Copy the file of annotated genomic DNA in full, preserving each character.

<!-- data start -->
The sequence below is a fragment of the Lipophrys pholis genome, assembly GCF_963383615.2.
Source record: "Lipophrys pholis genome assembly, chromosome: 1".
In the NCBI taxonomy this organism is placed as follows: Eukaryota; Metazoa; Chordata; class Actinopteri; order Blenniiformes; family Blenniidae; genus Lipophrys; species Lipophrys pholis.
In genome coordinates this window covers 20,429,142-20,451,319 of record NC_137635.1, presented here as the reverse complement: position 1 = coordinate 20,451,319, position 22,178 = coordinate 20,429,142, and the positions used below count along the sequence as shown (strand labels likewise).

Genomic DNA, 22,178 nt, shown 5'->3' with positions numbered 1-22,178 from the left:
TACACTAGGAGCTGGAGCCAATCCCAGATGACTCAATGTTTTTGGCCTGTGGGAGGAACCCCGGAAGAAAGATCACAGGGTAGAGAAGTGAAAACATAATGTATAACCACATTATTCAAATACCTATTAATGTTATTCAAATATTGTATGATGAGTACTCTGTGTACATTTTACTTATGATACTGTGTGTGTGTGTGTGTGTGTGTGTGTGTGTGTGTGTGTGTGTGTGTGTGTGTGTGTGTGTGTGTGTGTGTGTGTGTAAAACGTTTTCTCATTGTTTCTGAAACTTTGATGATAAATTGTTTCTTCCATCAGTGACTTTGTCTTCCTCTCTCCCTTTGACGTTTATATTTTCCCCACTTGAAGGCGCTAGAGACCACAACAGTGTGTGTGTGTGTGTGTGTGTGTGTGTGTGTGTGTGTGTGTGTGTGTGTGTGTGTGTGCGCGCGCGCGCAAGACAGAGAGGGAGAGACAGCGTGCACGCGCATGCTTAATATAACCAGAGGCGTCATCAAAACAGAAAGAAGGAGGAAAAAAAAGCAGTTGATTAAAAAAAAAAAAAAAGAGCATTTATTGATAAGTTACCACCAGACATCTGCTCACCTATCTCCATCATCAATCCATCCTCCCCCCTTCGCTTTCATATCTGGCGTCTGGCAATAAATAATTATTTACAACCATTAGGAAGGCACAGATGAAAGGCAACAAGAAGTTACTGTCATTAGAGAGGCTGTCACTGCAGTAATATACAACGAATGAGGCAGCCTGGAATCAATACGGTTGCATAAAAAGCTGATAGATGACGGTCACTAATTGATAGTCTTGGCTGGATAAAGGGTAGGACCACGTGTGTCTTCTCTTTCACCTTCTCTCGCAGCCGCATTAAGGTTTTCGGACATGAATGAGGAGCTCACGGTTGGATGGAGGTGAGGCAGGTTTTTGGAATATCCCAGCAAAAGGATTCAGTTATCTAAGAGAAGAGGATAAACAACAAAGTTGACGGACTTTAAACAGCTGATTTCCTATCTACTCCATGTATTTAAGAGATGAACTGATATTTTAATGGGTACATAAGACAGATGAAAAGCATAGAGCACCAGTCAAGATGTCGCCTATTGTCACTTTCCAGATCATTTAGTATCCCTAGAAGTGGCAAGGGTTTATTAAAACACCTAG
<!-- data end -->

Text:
The sequence below is a fragment of the Lipophrys pholis genome, assembly GCF_963383615.2.
Source record: "Lipophrys pholis genome assembly, chromosome: 1".
In the NCBI taxonomy this organism is placed as follows: Eukaryota; Metazoa; Chordata; class Actinopteri; order Blenniiformes; family Blenniidae; genus Lipophrys; species Lipophrys pholis.
In genome coordinates this window covers 20,429,142-20,451,319 of record NC_137635.1, presented here as the reverse complement: position 1 = coordinate 20,451,319, position 22,178 = coordinate 20,429,142, and the positions used below count along the sequence as shown (strand labels likewise).

Genomic DNA, 22,178 nt, shown 5'->3' with positions numbered 1-22,178 from the left:
TACACTAGGAGCTGGAGCCAATCCCAGATGACTCAATGTTTTTGGCCTGTGGGAGGAACCCCGGAAGAAAGATCACAGGGTAGAGAAGTGAAAACATAATGTATAACCACATTATTCAAATACCTATTAATGTTATTCAAATATTGTATGATGAGTACTCTGTGTACATTTTACTTATGATACTGTGTGTGTGTGTGTGTGTGTGTGTGTGTGTGTGTGTGTGTGTGTGTGTGTGTGTGTGTGTGTGTGTGTGTGTGTGTAAAACGTTTTCTCATTGTTTCTGAAACTTTGATGATAAATTGTTTCTTCCATCAGTGACTTTGTCTTCCTCTCTCCCTTTGACGTTTATATTTTCCCCACTTGAAGGCGCTAGAGACCACAACAGTGTGTGTGTGTGTGTGTGTGTGTGTGTGTGTGTGTGTGTGTGTGTGTGTGTGTGTGTGCGCGCGCGCGCAAGACAGAGAGGGAGAGACAGCGTGCACGCGCATGCTTAATATAACCAGAGGCGTCATCAAAACAGAAAGAAGGAGGAAAAAAAAGCAGTTGATTAAAAAAAAAAAAAAAGAGCATTTATTGATAAGTTACCACCAGACATCTGCTCACCTATCTCCATCATCAATCCATCCTCCCCCCTTCGCTTTCATATCTGGCGTCTGGCAATAAATAATTATTTACAACCATTAGGAAGGCACAGATGAAAGGCAACAAGAAGTTACTGTCATTAGAGAGGCTGTCACTGCAGTAATATACAACGAATGAGGCAGCCTGGAATCAATACGGTTGCATAAAAAGCTGATAGATGACGGTCACTAATTGATAGTCTTGGCTGGATAAAGGGTAGGACCACGTGTGTCTTCTCTTTCACCTTCTCTCGCAGCCGCATTAAGGTTTTCGGACATGAATGAGGAGCTCACGGTTGGATGGAGGTGAGGCAGGTTTTTGGAATATCCCAGCAAAAGGATTCAGTTATCTAAGAGAAGAGGATAAACAACAAAGTTGACGGACTTTAAACAGCTGATTTCCTATCTACTCCATGTATTTAAGAGATGAACTGATATTTTAATGGGTACATAAGACAGATGAAAAGCATAGAGCACCAGTCAAGATGTCGCCTATTGTCACTTTCCAGATCATTTAGTATCCCTAGAAGTGGCAAGGGTTTATTAAAACACCTAG